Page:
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USDA’s Youth Loan Program Attracts Young Women to Farming

By Devon Kenny

Five Roses Farm is not your average farming operation. Leading the charge on this charming homestead are five girls who give everything they have, and a little more, to keep the operation running smoothly. At this scenic farm in Madison County in NY, the Cranwells are dad Clyde, mom Kristi, and daughters: Amanda (15), Emily (14), Megan (13), Haley (10) and Kaycee (7).

Cranwell sisters showing off their hard work.

Cranwell sisters showing off their hard work.

The farm is perched on a hill directly across from SUNY Morrisville College. Clyde teaches at the school and has been involved in agriculture most of his life, along with his wife Kristi, who works for the Oneida County Cooperative Extension. Originally from Kansas, the Cranwells have always been interested in farming and the oldest three girls were given the opportunity to make their own way through the USDA Farm Service Agency’s (FSA) Youth Loan Program administered by the Marcy FSA farm loan office. This program allows for young adults aged 10 to 21 to apply for a loan (up to $5,000) to finance income-producing agricultural projects such as buying livestock and equipment or paying operating expenses. The applicants are given the opportunity to develop and implement these projects with guidance from a project advisor (4H leader, FFA teacher, etc.). The loans are put on a repayment schedule that teaches the youths how to coordinate finances, operational planning and animal management. Haley, who turned 10 in November, is looking forward to getting her first FSA youth loan in 2015.

Hog training.

Hog training.

The Cranwell girls are two years into the FSA youth loan program. With the loan funds they have purchased several animals including beef cattle and swine. The program has taught them the importance of not only animal husbandry but money management. Their cows are so well cared for that they have won cash prizes in various shows across the region. With their winnings the girls reinvest in the project by paying entry fees into other shows and buying needed supplies.

They have participated in shows this past spring and summer including the New York State Fair and even the occasional out of state show. Their beef cattle were purchased as 6 –month old calves in early fall and are kept through the winter, then ready for the show season in the summer of the following year. The animals put on an astounding 4 pounds per day being fed a ration of grain and forage. Once the animals are about 18 months old, the cattle are sold to a local restaurant called The Copper Turret. The restaurant sources many locally grown products and Five Roses Farm is featured on its menu. The girls keep the income from the sale of the beef as a means of paying back their FSA loans—but usually don’t frequent the restaurant too soon after their prize animals get sent.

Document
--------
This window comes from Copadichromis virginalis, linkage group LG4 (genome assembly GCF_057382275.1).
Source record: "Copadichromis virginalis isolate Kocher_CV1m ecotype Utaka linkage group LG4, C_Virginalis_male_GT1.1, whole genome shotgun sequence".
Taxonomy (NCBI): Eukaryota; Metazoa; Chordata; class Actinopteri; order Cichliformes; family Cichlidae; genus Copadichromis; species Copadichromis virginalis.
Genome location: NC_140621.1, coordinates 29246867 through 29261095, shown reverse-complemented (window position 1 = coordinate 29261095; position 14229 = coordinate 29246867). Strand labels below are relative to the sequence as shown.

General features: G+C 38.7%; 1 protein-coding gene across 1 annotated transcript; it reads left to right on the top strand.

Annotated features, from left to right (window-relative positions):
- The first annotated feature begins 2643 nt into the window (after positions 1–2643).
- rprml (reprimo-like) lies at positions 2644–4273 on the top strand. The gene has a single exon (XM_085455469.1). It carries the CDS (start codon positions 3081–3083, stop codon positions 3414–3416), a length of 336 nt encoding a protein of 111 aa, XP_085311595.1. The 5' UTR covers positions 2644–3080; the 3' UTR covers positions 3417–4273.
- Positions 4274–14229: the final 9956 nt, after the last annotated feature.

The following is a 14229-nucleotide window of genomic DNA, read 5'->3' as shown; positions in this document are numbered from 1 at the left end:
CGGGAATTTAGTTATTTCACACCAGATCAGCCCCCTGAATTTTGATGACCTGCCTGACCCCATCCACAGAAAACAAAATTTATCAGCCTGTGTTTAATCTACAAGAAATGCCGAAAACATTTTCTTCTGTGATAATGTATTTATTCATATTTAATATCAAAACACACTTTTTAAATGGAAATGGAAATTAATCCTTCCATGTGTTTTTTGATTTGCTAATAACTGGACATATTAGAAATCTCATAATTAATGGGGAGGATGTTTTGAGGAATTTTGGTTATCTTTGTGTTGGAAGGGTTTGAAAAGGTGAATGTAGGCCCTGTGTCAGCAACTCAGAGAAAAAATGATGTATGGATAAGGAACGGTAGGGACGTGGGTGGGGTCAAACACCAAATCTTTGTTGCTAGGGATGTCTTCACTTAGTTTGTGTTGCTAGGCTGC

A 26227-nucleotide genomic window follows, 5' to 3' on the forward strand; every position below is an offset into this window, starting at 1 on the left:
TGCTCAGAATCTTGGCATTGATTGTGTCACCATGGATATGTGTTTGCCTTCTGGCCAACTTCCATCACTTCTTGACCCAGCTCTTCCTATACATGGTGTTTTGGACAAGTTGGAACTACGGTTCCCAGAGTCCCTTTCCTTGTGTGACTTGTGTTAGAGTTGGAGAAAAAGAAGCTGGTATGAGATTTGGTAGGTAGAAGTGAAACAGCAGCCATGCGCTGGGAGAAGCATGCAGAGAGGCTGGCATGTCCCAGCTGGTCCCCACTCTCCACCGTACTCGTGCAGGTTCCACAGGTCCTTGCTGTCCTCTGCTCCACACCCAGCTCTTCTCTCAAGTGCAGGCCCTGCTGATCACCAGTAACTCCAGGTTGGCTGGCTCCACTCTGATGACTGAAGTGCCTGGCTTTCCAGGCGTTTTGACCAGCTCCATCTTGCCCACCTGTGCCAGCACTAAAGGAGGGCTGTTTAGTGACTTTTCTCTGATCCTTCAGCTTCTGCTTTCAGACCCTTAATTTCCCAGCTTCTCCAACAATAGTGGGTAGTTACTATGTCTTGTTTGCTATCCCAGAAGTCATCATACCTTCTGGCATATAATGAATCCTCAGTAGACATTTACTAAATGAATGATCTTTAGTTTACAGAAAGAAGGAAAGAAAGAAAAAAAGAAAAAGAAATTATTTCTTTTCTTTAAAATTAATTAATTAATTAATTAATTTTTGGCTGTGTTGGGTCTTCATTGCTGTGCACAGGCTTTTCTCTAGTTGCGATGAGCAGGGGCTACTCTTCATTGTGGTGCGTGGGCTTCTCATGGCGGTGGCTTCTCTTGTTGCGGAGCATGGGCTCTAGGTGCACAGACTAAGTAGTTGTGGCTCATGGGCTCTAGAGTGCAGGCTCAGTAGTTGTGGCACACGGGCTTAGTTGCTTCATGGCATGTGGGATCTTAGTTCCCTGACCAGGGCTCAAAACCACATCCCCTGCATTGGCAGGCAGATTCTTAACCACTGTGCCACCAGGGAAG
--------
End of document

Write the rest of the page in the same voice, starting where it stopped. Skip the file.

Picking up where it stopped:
At Five Roses Farm, the steers sit on sturdy legs and have massive bulk and a sweet disposition. These animals finish at between 1,300 and are 1,400 pounds and are bigger than many of their show competitors. The Cranwell girls treat their animals with respect and care. Kristi praises her girls and is happy they have the opportunity to learn how to raise their own animals and get to know their way around a checkbook as well. The girls make all the decisions on their animals and when it comes time to pay the grain bill, they write the checks themselves. The FSA youth loan program allows young people to gain practical experience by having them keep accurate records of income and expenses in regards to the loan funds.

Pampered cow getting blow dried.

Pampered cow getting blow dried.

In addition to cattle, the Cranwells also have several pigs they show and sell that the girls purchased using FSA youth loan funds. The pigs are almost as pampered as the steers and are taken for walks every evening to help train them to be calm and well-mannered in the judging arena. Surprisingly, the pigs are not tied or haltered in any way. They are guided by gentle taps from show sticks the girls use to keep them on course.

There is an assortment of other livestock on the farm including chickens, horses, rabbits, and a dog. Clyde and Kristi have said they don’t know how much longer they can keep going to fairs because they always come home with more animals than they left with. Having five girls giving you the eye must make it hard to say no. We wish them luck for many seasons to come.

For more information on youth loans, contact Laura Shoemaker (Farm Loan Officer) at the Marcy USDA Farm Service Agency office at 315-736-3316, your local FSA office, or visit www.fsa.usda.gov.

Devon Kenny is a Program Technician at the Marcy USDA Farm Service Agency office. She can be reached at 315-736-3316.

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